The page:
When a bacterium acquires resistance to one antibiotic, the mechanism of resistance can also confer resistance to other antibiotics (cross-resistance) or increase the susceptibility to other antibiotics (collateral sensitivity) (Pál et al., 2015). We tested the MIC of the evolved populations to 23 different antibiotics in planktonic conditions and reported quantitative changes in susceptibility by two-fold dilution, but not necessarily clinical breakpoints in resistance. Changes in susceptibilities were observed in 13 antibiotics that depended upon the growth mode of prior selection (Figure 4). For example, planktonic-evolved populations exhibited cross resistance to cefpodoxime and ceftazidime, but biofilm-evolved populations evolved collateral sensitivity to these cephalosporins. Cross-resistance was associated genetically with adeN, adeS, gyrA or pgpB mutations, and collateral sensitivity was associated with adeL mutations. Selection in these environments evidently favors the activation of different efflux pumps or modified targets that have different pleiotropic consequences for multidrug resistance (Podnecky et al., 2018).

Collateral sensitivities and cross resistances to various antibiotics.

Heat map showing the relative changes in antimicrobial susceptibility to 13 of the 23 antibiotics tested in the evolved populations (those not shown had no changes). Results shown are the median values of the fold change in the evolved populations compared to the ancestral strain. For subinhibitory and no-antibiotic treatments, only day 12 is shown. CIP, ciprofloxacin; GEN, gentamicin; TET, tetracycline; FEP, cefepime; POD, cefpodoxime; CAZ, ceftazidime; AMP, ampicillin; AZT, aztreonam; FOX, cefoxitin; TIM2, ticarcillin/clavulanic acid constant; AXO, ceftriaxone; FUR cefuroxime; ETP, ertapenem.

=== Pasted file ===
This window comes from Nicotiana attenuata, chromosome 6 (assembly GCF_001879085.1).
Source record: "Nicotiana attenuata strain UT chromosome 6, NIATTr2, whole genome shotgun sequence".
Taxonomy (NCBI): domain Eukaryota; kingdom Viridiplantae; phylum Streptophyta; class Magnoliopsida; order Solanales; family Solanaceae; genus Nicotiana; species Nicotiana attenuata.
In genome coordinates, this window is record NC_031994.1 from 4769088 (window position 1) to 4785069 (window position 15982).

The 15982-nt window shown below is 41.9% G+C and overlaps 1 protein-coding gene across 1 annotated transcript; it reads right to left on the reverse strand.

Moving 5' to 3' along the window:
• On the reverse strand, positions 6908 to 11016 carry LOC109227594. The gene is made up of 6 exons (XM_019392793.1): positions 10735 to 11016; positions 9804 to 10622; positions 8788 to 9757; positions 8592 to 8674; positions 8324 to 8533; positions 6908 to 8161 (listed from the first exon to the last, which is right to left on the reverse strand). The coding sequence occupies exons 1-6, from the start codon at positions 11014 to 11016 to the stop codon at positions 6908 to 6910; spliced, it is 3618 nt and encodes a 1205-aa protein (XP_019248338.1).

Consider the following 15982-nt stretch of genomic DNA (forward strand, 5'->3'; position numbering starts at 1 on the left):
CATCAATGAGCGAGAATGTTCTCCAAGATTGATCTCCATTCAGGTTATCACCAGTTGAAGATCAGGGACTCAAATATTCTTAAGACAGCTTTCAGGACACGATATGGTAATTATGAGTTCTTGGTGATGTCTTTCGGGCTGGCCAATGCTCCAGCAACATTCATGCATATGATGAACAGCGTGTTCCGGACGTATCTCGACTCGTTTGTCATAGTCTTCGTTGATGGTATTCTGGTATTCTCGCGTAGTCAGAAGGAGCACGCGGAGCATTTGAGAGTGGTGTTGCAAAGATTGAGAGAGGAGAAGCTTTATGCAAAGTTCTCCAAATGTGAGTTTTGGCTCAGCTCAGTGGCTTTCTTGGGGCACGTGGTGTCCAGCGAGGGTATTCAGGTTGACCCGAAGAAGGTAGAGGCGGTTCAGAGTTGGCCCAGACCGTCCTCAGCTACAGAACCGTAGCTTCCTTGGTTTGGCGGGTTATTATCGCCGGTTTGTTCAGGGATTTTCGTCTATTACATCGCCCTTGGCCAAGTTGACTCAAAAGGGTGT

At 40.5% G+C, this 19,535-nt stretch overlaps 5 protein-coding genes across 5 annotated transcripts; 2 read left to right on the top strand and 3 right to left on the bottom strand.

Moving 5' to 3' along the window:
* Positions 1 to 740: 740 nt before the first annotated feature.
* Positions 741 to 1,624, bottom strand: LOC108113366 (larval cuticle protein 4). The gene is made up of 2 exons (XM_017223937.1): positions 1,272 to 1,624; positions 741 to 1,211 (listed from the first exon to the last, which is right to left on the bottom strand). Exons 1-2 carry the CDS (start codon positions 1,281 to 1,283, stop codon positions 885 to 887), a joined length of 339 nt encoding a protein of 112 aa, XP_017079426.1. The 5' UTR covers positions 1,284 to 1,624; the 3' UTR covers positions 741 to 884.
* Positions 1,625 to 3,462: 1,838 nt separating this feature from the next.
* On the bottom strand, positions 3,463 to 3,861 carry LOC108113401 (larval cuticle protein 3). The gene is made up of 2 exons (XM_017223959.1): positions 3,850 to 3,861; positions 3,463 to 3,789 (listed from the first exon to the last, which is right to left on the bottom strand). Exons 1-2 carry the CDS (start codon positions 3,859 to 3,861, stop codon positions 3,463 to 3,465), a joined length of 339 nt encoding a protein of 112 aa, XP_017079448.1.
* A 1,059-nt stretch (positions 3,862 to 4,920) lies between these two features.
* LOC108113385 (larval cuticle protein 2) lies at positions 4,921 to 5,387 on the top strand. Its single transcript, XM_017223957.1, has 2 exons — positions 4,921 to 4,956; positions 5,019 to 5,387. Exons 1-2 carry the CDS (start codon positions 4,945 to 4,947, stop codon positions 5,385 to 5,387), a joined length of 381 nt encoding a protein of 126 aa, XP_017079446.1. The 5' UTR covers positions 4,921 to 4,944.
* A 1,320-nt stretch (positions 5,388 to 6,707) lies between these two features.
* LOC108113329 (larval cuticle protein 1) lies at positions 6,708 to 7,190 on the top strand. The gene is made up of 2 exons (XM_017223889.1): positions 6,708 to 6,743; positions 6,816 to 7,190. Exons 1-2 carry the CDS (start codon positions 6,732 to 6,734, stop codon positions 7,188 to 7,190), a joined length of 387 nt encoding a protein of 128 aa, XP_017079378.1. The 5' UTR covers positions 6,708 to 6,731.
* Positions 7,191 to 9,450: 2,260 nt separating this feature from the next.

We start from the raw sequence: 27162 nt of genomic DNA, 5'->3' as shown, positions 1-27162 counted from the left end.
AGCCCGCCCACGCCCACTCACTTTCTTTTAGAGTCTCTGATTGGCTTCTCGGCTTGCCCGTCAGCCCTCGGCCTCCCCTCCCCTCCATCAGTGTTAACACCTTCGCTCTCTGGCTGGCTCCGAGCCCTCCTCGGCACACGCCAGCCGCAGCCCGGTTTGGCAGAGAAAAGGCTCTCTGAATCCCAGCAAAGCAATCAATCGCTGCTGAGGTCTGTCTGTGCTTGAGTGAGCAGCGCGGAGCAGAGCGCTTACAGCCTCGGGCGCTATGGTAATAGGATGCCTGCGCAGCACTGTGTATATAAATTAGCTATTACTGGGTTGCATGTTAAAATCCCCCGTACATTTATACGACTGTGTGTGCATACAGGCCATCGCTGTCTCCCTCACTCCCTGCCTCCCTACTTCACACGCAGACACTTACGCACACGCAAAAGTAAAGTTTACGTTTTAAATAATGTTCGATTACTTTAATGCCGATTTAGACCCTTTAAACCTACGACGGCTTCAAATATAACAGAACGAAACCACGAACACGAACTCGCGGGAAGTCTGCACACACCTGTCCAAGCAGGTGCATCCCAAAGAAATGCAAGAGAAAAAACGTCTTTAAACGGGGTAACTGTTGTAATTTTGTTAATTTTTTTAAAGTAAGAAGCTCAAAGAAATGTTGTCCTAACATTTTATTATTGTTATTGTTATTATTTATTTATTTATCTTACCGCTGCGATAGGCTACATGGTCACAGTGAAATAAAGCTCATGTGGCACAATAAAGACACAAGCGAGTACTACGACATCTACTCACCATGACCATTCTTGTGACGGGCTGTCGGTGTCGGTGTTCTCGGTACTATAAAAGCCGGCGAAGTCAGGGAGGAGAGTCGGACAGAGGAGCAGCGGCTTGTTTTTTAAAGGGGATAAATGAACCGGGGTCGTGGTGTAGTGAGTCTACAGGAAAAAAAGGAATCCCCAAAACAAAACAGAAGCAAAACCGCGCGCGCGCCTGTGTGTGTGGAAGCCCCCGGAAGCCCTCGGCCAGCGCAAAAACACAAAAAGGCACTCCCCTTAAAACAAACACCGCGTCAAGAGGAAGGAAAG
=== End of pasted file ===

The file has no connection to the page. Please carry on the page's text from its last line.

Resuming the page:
The mechanisms leading to collateral sensitivity are still poorly understood but they depend on the genetic background of the strain, the nature of the resistance mechanisms (Barbosa et al., 2017; Yen and Papin, 2017), and the specific physiological context of the cells (Leus et al., 2018). In A. baumannii, each RND efflux pump is suggested to be specific for certain classes of antibiotics (Table 4) (Coyne et al., 2011; Li et al., 2016; Leus et al., 2018). Similar to our results (Figure 4), Yoon and collaborators demonstrated that efflux pumps AdeABC and AdeIJK, regulated by adeS and adeN respectively, increased the resistance level to some β-lactams when overexpressed (Yoon et al., 2015). However, production of AdeFGH, the efflux pump regulated by adeL, decreased resistance to some β-lactams and other families of antibiotics or detergents by an unknown mechanism (Yoon et al., 2015; Leus et al., 2018). Increased sensitivity to β-lactams with efflux overexpression has also been reported in P. aeruginosa (Azimi and Rastegar Lari, 2017), which demonstrates the urgency of understanding the physiological basis of collateral sensitivity to control AMR evolution. Exploiting collateral sensitivity has been proposed to counteract the evolution of resistant populations both in bacteria (Imamovic and Sommer, 2013; Kim et al., 2014; Nichol et al., 2019) and in cancer (Dhawan et al., 2017). Remarkably, our results show that biofilm growth, commonly thought to broaden resistance, may actually generate collateral sensitivity during treatment with CIP and potentially other fluoroquinolones.